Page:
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Irish government suspends electricians from payroll

How many electricians are needed to change a light bulb? 

Ireland's major labor union for electricians has ordered members to lay down their tools in several hospitals because the government's Health Service Executive has authorized maintenance workers to change light bulbs.

Hospital-contracted electricians began refusing to do work in July, arguing that the hospital needed to negotiate new terms and conditions for their lightbulb-changing expertise following the installation of new lighting fixtures.

The dispute worsened this week when electricians withdrew backup for potential losses of power at two hospitals - needed to keep patients' dialysis and life-support machines running. The Health Service Executive suspended 20 electricians from the payroll Tuesday and a similar number Wednesday.

"This action has resulted in an unacceptable risk to our services," said Barry O'Brien, the executive's assistant national director of human resources. He said operations in one hospital were canceled Wednesday because a stable flow of power could not be guaranteed.

"We have taken every step possible to avoid the situation we now find ourselves in but, equally, we have now been left with no alternative but to remove members of staff from the payroll as they are refusing to carry out their full range of duties under their contract of employment," O'Brien said.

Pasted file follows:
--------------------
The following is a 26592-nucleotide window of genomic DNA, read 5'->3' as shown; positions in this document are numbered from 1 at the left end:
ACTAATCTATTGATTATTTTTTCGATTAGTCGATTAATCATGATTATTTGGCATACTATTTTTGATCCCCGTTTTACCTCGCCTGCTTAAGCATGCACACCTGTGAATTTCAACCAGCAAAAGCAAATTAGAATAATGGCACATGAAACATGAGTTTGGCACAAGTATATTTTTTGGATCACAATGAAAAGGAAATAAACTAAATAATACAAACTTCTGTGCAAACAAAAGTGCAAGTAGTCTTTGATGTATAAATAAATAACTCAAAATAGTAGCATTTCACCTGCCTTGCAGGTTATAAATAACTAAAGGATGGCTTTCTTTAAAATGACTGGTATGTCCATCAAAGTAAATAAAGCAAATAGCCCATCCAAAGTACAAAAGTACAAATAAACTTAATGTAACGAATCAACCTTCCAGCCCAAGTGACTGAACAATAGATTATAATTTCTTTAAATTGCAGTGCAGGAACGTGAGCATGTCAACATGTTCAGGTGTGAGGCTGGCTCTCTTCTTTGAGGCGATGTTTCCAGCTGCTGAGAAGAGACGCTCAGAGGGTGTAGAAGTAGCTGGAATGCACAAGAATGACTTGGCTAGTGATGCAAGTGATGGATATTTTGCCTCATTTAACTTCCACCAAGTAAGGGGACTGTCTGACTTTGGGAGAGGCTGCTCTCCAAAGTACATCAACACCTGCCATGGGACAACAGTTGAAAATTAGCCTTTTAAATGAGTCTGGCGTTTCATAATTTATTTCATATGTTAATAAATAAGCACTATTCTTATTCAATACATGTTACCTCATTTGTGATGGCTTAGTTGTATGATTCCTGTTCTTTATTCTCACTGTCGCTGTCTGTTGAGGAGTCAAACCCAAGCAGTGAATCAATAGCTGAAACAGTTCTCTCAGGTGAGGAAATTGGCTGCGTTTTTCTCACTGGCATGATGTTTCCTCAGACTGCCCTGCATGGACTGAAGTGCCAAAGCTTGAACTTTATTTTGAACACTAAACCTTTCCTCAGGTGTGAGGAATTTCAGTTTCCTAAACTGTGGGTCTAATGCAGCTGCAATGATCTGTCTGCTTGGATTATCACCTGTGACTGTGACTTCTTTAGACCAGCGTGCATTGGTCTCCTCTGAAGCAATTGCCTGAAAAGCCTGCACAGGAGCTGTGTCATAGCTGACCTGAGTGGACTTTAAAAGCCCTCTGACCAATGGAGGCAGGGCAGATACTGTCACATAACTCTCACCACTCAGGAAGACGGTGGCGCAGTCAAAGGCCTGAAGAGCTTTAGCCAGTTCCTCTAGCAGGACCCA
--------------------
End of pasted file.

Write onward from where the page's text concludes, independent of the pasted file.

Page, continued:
He said electricians wanted to keep charging bloated overtime rates when lights burn out at night.

But the electricians say the exact rules of light bulb-changing, and all other electrical work, needs to be spelled out in a new "protocol" agreed with the help of an outside arbitrator. The Health Service Executive says that is nonsense.

Owen Wills, general secretary of the Technical, Engineering and Electrical Union, said his members also were owed back pay because raises have been delayed or withheld during earlier chapters of the dispute.

"This is nothing to do with light bulbs. It's about the need for a third party to help us agree a protocol. We did not agree to have a protocol imposed on us," he said.

The two sides have been arguing about light bulb-changing rights since 2001. Ireland's Labor Court heard their arguments in March and ruled that electricians should accept that they are not needed to change run-of-the-mill light bulbs, while the most sophisticated and hard-to-reach light bulbs should continue to be replaced only by electricians.

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